Think with Google always provides interesting tidbits. From an August 2018 insights report, their research tells us that “84% of Americans are shopping for something at any given time and in up to six different categories.” Shoes and razors to kitchen appliances and car parts. Americans are constantly looking for their next purchase, and with a minimum of one in four people starting their search on their smartphone.
Yes, you already know people search their phones – you probably do it too. But finding the cheapest kitchen gadget on the Amazon app is very different than sourcing a local provider for a product or service.
Here’s a scenario with a shopper – pretend it’s you. As you walk up to the five-year-old Honda Civic or Chrysler 200 you drive, you notice your taillight is busted. That simply won’t do, and you certainly don’t want to get pulled over for something as simple as a broken taillight. Before you even get in the driver’s seat, you whip out your iPhone 7 Plus, unlock it, and search Safari or Google for “parts for Honda near me”.
Four types of search results are displayed, all jumbled together. You have the manufacturer’s website in there, dealership results, local aftermarket parts suppliers, and online parts retailers. Which one do you pick?
Like most people, you disregard the top results – the ones with ‘Ad’ listed on the corner. Because you live a busy life, you’ll usually pick the most convenient option from the first page of results. It might not be the cheapest option, but you’ll sacrifice a few extra dollars for immediacy. The trouble is, how do you get to be a top result?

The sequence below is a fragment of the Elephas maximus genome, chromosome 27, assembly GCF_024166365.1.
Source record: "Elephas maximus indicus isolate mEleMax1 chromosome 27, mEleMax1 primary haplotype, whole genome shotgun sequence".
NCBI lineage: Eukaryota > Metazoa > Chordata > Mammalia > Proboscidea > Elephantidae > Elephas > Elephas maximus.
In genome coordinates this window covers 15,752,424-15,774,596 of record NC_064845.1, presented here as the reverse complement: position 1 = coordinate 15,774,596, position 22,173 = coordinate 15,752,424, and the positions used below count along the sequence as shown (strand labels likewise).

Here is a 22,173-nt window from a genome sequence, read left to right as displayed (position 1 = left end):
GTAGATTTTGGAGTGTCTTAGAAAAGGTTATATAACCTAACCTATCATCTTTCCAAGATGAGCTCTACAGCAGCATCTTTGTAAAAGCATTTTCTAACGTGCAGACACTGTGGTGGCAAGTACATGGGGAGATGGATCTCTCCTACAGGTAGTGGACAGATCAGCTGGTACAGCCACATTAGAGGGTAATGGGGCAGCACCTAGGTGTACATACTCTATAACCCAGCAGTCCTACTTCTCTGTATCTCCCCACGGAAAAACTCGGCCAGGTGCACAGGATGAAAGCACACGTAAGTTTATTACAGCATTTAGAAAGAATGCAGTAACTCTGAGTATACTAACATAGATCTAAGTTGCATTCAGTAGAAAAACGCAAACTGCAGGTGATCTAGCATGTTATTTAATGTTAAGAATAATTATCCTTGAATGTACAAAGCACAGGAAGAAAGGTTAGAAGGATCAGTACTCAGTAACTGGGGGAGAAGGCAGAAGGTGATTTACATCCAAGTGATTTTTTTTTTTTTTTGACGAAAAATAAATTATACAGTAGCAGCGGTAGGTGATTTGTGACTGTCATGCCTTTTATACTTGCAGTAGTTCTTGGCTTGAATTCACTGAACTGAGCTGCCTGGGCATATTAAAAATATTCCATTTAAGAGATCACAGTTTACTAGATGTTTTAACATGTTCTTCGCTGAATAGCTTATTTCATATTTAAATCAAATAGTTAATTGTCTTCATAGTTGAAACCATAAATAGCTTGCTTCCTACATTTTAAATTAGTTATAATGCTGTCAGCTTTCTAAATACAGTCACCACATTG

That’s right, content marketing. It involves putting relevant, searchable information in front of the users’ eyes. But how does that tie into driving dealership traffic from the service department?
Here’s the rub: more people search for auto service and parts-related information every day than for new cars.
So, if you’re looking to create relationships with more customers that will eventually buy a car from you, capitalize on the larger market. Go after service customers and you’ll be nurturing relationships with your next sales customers.
Figure out what your customers are searching. Google Trends is a good place to start. You can narrow down the geographical area for more precise search results. Then use those keywords and topics to create dealership blogs that people actually want to read.
For service-related content, have posts with keywords like ‘Chevrolet oil change’, top accessories, services to have the dealership perform, and so on. Write parts-related content with search terms like the aforementioned ‘parts for Honda near me’ or questions like ‘does the dealership charge more for parts’.
Answer questions people have about service, parts, and the dealership itself. The content needs to have meat – substance that people will read and find valuable. And it must have a call-to-action in it, telling the reader how they can respond.
It’s simple. The TWG research shows that 80 percent of smartphone users will buy when they get easy answers. If you aren’t the search result that gets them their easy answer, there’s a very high likelihood they’re buying from someone else. A dealer that will get their future business and develop rapport. A dealer that will get their business when they need a car next.
Be a dealer that makes good on smartphone and online search results.